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Thread: Reasons people leave New York

  1. #1

    Default Reasons people leave New York

    This is going to sound odd, but I'm curious to hear New Yorkers answer this one: What reasons have friends/relatives had for hating the city or choosing to move away? I mean, besides job relocation, family obligations, etc.

    It's easy for young people like me to only think of the wonderful things NYC has to offer. What is the "con" side of living in the city? Not trying to be negative, just trying to thorough.

    Thanks to all who respond!

  2. #2
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    I'd say the lack of peace and quiet.

  3. #3

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    The cost, especially for housing, and it's correllary, the lack of space. The cost of everything else. The fact that things are easy, available, and cheap anywhere else, are a difficult, and expensive here.

    The intensity of the place. If you live in NYC, it's really hard to get away from the noise and the crowds without locking your self in you likely too small apartment (if then).

    The issues with raising kids in the city. The mostly substandard schools. The lack of playspace. The threats to their safety (both real and perceived). This is a big one. It's been something of a known cycle that post college singles move here to have fun and build a career, then move out to the 'burbs when they marry and decide to have kids.

  4. #4

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    "I moved to California for the beautiful weather and outdoor life. I thought that since I was near San Francisco and Berkeley, I wouldn't miss New York City too much. I was wrong."


  5. #5

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    Money, money, money. It's very expensive to live in NYC, and especially Manhattan. I know some people who still work in the city, but moved out to PA for cheaper houses and more space.

  6. #6

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    Quote Originally Posted by BklynPenny View Post
    I know some people who still work in the city, but moved out to PA for cheaper houses and more space.
    Are you sure those are the only reasons?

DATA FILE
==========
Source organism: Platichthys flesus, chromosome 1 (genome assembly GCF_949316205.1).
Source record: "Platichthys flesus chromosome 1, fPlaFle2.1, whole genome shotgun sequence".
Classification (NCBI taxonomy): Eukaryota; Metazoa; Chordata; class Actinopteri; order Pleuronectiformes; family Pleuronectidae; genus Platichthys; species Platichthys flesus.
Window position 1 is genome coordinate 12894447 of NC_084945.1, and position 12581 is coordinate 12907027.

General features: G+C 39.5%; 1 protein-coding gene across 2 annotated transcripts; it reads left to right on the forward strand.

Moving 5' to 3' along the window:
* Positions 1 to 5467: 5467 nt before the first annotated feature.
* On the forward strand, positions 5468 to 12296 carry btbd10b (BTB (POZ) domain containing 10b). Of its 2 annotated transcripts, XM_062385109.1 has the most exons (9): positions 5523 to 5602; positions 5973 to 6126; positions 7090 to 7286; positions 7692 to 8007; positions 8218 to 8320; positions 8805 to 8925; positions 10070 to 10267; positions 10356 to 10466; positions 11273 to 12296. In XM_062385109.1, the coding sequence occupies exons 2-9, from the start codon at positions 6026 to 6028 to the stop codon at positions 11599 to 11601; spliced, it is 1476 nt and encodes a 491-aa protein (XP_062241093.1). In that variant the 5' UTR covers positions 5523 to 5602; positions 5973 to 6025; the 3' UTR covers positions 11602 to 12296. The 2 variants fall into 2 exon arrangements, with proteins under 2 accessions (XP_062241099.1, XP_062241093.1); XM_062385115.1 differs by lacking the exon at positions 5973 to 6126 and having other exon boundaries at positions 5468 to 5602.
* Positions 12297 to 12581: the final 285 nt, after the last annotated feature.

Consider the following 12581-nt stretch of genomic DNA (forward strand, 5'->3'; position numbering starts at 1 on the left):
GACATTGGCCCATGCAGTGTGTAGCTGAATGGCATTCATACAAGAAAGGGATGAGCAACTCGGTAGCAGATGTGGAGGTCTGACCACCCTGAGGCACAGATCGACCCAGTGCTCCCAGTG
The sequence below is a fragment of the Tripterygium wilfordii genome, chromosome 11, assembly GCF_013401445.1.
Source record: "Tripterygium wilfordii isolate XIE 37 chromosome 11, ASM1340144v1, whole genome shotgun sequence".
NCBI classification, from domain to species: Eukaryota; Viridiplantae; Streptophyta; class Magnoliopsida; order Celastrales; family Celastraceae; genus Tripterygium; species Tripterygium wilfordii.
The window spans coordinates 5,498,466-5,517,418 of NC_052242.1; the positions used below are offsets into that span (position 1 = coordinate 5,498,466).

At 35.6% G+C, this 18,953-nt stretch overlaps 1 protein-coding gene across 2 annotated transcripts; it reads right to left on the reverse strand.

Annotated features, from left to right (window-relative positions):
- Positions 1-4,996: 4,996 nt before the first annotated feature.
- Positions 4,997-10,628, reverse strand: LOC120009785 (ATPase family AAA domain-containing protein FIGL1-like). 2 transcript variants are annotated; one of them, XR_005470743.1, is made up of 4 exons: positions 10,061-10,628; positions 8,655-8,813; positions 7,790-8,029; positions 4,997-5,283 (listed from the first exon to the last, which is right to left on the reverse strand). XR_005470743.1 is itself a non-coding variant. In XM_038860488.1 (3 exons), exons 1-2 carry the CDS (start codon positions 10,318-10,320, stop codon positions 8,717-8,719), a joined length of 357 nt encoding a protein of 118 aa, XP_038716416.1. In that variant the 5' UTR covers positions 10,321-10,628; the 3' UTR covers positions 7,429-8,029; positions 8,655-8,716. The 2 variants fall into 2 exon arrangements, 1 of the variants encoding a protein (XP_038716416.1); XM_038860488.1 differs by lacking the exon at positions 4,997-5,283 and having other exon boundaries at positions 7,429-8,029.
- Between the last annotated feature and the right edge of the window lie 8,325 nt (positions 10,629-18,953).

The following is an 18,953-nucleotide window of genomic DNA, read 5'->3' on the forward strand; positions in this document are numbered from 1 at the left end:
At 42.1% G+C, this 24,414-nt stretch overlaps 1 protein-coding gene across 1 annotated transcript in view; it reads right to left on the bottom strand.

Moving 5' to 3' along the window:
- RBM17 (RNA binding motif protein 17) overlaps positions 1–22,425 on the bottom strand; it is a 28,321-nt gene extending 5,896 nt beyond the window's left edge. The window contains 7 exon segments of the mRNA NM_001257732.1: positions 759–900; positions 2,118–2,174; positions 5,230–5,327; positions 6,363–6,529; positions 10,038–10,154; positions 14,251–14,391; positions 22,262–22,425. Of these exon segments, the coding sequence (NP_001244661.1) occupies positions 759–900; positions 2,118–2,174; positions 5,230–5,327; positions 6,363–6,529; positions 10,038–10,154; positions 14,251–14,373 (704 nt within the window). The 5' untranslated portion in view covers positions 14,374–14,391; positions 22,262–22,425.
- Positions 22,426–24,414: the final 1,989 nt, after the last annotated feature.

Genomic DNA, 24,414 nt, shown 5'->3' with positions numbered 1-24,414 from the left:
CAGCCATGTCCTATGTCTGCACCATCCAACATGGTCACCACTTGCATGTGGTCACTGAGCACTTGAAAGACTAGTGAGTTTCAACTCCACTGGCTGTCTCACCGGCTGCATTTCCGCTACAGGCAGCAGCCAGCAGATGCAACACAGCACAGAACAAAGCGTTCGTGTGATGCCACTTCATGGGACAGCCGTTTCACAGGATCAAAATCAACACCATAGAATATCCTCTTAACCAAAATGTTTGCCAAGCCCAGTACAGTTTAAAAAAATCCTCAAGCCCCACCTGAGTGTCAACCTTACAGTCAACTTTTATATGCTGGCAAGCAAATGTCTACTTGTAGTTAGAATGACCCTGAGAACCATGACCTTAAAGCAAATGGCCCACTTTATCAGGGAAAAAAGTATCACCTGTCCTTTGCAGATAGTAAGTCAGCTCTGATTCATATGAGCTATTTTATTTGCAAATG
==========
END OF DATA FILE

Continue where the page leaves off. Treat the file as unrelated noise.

7. #7

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    Ha. Well I can't say for sure, but that's the impression I got whenever I talked to him.

  8. #8

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    Quote Originally Posted by BklynPenny View Post
    Ha. Well I can't say for sure, but that's the impression I got whenever I talked to him.
    One of the reasons I've seen people move out from NYC is lack of standard of living similar to one that could be found in the suburbs or elsewhere in the US. NYC is very cramped, and unpleasant unless you are wealthy or upper class and can afford to live in a nice building or good neighborhood.

    Having people come from other states they always seem to refer to Brooklyn and most of the NYC as a whole as a "toilet" it's dirty and smelly. Which I can understand since it takes years of living here to get passed the dirt, the smell and the rude people. But once you get over that there's a charming atmosphere especially in brownstone Brooklyn and various parks and great architecture (if rundown a bit).

    SO I would say yes for a regular American suburban upper -middle class family NYC would be very much a step down unless they like living in tiny rooms and apts and have to deal with rude people and second guess everyone who tells you something that might make them a profit...

    Another thing, in NYC people are VERY distant and VERY abrasive. Everyone is locked into their own clique or their own type of group and that's that. Obviously there's contact between all kind of different people but it's mostly result of commerce and not a genuine like of people.

    God forbid you talk a random person on the train or start up a conversation with a stranger, in NYC you'll most likely get your ear chewed off and a demeaning stare.

    Yet such is life.

  9. #9

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    Quote Originally Posted by Eugenious View Post
    lack of standard of living similar to one that could be found in the suburbs or elsewhere in the US.
    Another word for “standard of living” is “stuff.” You can’t have as much stuff in New York. (What would you do with a gas grill, anyway?) If you substitute “quality of life” for “standard of living,” New York has few peers.

    NYC is very cramped, and unpleasant unless you are wealthy or upper class and can afford to live in a nice building or good neighborhood.
    Cramped, yes. Unpleasant? Depends on your outlook.

    it takes years of living here to get passed the dirt, the smell and the rude people.
    I got past it on day one. Maybe I was overmotivated.

    (Btw, New Yorkers are much less rude than they used to be.)

    But once you get over that there's a charming atmosphere especially in brownstone Brooklyn and various parks and great architecture (if rundown a bit).
    Enough to sustain many for a lifetime.

    SO I would say yes for a regular American suburban upper -middle class family NYC would be very much a step down